The Daily Evergreen

Let cultures decide ‘appropriation’ themselves

It isn’t up to white people to decide what is, isn’t positive use of individual’s cultural traditions

Headscarves+are+present+in+many+cultures+and+religions%2C+but+the+hijab%2C+worn+by+Muslim+women%2C+has+garnered+criticism+in+America.+The+Muslim+Students+Association+offered+non-Muslim+students+the+opportunity+to+try+one+on+during+Islamic+Awareness+Week.
Headscarves are present in many cultures and religions, but the hijab, worn by Muslim women, has garnered criticism in America. The Muslim Students Association offered non-Muslim students the opportunity to try one on during Islamic Awareness Week.

Headscarves are present in many cultures and religions, but the hijab, worn by Muslim women, has garnered criticism in America. The Muslim Students Association offered non-Muslim students the opportunity to try one on during Islamic Awareness Week.

COURTESY OF FLICKR COMMONS

COURTESY OF FLICKR COMMONS

Headscarves are present in many cultures and religions, but the hijab, worn by Muslim women, has garnered criticism in America. The Muslim Students Association offered non-Muslim students the opportunity to try one on during Islamic Awareness Week.

ALAINA BEAULAURIER, Evergreen columnist

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Last week, WSU celebrated Islamic Awareness Week with guest speakers, events and support across campus. The Muslim Student Association hosted a variety of functions, ranging from a flower carnival to a movie night.

I walked by posters hung all over campus with the featured event “Try on a Scarf Tuesday.” I turned to my friend and asked, “Isn’t that cultural appropriation?” He looked at me with wide eyes. Uh oh, I had uttered the dreaded phrase “cultural appropriation.”

As a white woman, I decided not to speculate further on what was or wasn’t appropriation, but to ask those who are Muslim how they felt about hosting this event.

MSA member Heba Alzan explained that wearing a headscarf is not about exclusion.

“When I encounter some discrimination or misunderstanding, I think that it is my duty to fix the world of even a little bit of misconception,” Alzan said, “especially about why I’m wearing a scarf.”

She said wearing a headscarf is not meant to separate herself from other cultures. She believes making a hijab exclusive for only those who are Muslim makes the practice of wearing a headscarf scarier and more confusing.

“First of all, we want you to know why we do this,” Alzan said. “The other thing is that we want you to try it just for fun. To see and to feel something as I am feeling. To try something different.”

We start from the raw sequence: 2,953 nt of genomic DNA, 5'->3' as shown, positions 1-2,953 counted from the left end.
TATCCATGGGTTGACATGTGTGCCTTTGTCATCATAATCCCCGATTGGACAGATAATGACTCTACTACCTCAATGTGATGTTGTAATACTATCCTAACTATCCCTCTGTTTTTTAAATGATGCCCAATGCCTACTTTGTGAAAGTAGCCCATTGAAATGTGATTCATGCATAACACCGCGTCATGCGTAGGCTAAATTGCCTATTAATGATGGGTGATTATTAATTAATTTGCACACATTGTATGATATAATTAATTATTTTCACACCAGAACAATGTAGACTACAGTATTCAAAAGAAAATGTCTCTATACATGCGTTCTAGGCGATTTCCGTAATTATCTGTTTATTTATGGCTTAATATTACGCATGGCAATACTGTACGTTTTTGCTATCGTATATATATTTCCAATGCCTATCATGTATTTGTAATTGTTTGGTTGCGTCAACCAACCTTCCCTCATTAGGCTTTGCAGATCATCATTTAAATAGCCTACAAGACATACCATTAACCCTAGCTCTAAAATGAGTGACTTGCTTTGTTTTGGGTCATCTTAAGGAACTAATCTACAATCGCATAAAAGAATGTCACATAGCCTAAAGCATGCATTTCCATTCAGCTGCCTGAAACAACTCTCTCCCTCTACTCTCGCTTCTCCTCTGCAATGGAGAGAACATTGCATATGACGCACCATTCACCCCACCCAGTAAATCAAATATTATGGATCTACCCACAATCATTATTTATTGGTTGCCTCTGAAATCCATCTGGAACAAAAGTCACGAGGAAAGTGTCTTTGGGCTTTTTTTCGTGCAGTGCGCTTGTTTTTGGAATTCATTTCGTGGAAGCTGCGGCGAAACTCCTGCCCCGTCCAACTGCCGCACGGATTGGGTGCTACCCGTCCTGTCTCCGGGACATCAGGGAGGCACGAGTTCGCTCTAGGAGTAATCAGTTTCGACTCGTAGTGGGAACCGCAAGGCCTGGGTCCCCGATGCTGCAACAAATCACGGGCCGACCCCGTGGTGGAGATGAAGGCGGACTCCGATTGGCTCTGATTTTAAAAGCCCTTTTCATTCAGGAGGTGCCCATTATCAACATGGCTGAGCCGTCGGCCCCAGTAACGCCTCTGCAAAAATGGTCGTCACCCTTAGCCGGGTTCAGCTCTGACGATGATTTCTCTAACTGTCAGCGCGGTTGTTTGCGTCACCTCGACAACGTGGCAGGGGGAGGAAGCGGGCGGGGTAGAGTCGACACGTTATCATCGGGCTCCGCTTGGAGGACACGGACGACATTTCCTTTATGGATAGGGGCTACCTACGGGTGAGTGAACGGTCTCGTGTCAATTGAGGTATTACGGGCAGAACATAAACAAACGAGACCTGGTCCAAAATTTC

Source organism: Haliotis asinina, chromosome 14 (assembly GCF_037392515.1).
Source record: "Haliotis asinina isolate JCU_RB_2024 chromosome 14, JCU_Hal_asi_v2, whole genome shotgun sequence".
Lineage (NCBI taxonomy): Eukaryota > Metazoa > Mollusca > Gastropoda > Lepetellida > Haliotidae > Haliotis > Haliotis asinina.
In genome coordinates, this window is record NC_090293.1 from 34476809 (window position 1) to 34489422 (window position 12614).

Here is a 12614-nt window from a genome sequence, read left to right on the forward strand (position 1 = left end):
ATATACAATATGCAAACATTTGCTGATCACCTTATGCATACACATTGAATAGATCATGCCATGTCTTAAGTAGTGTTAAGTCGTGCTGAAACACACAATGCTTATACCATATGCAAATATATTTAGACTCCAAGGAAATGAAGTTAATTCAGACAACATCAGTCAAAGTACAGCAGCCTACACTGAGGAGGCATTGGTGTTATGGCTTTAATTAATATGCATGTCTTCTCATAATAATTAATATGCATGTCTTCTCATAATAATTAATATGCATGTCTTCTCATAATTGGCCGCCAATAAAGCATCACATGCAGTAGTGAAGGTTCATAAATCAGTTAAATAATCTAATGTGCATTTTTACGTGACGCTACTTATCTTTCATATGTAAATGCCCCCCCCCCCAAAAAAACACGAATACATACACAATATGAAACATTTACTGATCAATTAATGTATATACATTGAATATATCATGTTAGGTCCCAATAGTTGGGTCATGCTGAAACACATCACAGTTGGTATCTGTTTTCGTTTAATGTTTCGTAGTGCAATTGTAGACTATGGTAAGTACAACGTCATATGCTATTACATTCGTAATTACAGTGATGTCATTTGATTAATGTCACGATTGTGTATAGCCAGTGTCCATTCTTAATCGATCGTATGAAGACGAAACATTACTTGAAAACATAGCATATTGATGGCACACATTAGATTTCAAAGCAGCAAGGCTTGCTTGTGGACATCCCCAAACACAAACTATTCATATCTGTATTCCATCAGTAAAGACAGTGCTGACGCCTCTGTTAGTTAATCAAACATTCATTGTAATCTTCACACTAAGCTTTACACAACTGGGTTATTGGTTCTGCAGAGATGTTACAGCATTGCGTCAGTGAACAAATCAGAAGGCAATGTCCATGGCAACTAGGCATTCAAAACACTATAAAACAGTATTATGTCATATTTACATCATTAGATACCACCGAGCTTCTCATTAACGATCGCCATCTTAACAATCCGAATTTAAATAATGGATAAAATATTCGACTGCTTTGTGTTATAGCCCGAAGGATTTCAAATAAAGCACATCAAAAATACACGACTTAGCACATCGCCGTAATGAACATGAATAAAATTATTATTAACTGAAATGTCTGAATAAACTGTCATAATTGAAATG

All this made me realize that perhaps I was putting labels of cultural appropriation where they didn’t need to be. I had attempted to be a white savior during an event that obviously did not need any saving.

This isn’t the first time this has happened. Speedy Gonzales is a great example of a white population deciding what was best for a minority group.

According to an interview by Fox News, the animated character Speedy Gonzales was taken off the air because of Cartoon Network’s fear that the mouse was too much of a culturally appropriated Mexican stereotype.

Despite this, Speedy Gonzales was well-loved in Latin America. The League of United Latin American Citizens felt this animated character was a “cultural icon” on Cartoon Network. Petitions were signed for the little mouse to come back to television.

In 2002, Speedy Gonzales reappeared to much controversy and celebration by Mexican-Americans across the nation.

Whether it’s cartoon characters or headscarves, it’s not OK to tell someone of another culture what is or is not appropriation.

MSA member Muad Saleh spoke about the problems that arise when people outside of a culture decide what is or is not appropriation.

Saleh encourages people to experience parts of Islamic culture as long as they don’t claim Islamic traditions as their own original ideas.

“As for the headscarf thing, it’s fine for anyone to wear it,” Saleh said. “If someone is doing it as a joke, then that is different. It depends on your intentions.”

Claiming that something is cultural appropriation can sometimes be an excuse to not include diversity.

I was too nervous to try on a headscarf in case I was appropriating a culture. If this event had been cancelled because of this fear, I would have never gotten the chance to experience an Islamic tradition. I would have stayed in my own little bubble of complacent whiteness.

Instead of excluding activities that might be appropriation, we should have real conversations with people of these cultures to create honest representations and experiences.

The goal of our nation shouldn’t be to hinder the sharing of traditions between cultures for fear of being offensive. It should be inclusion of underrepresented opinions and traditions in appropriate ways.

Don’t be afraid of the phrase “cultural appropriation.” Actually listen to those who aren’t like you, and maybe the term won’t be so scary.

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Let cultures decide ‘appropriation’ themselves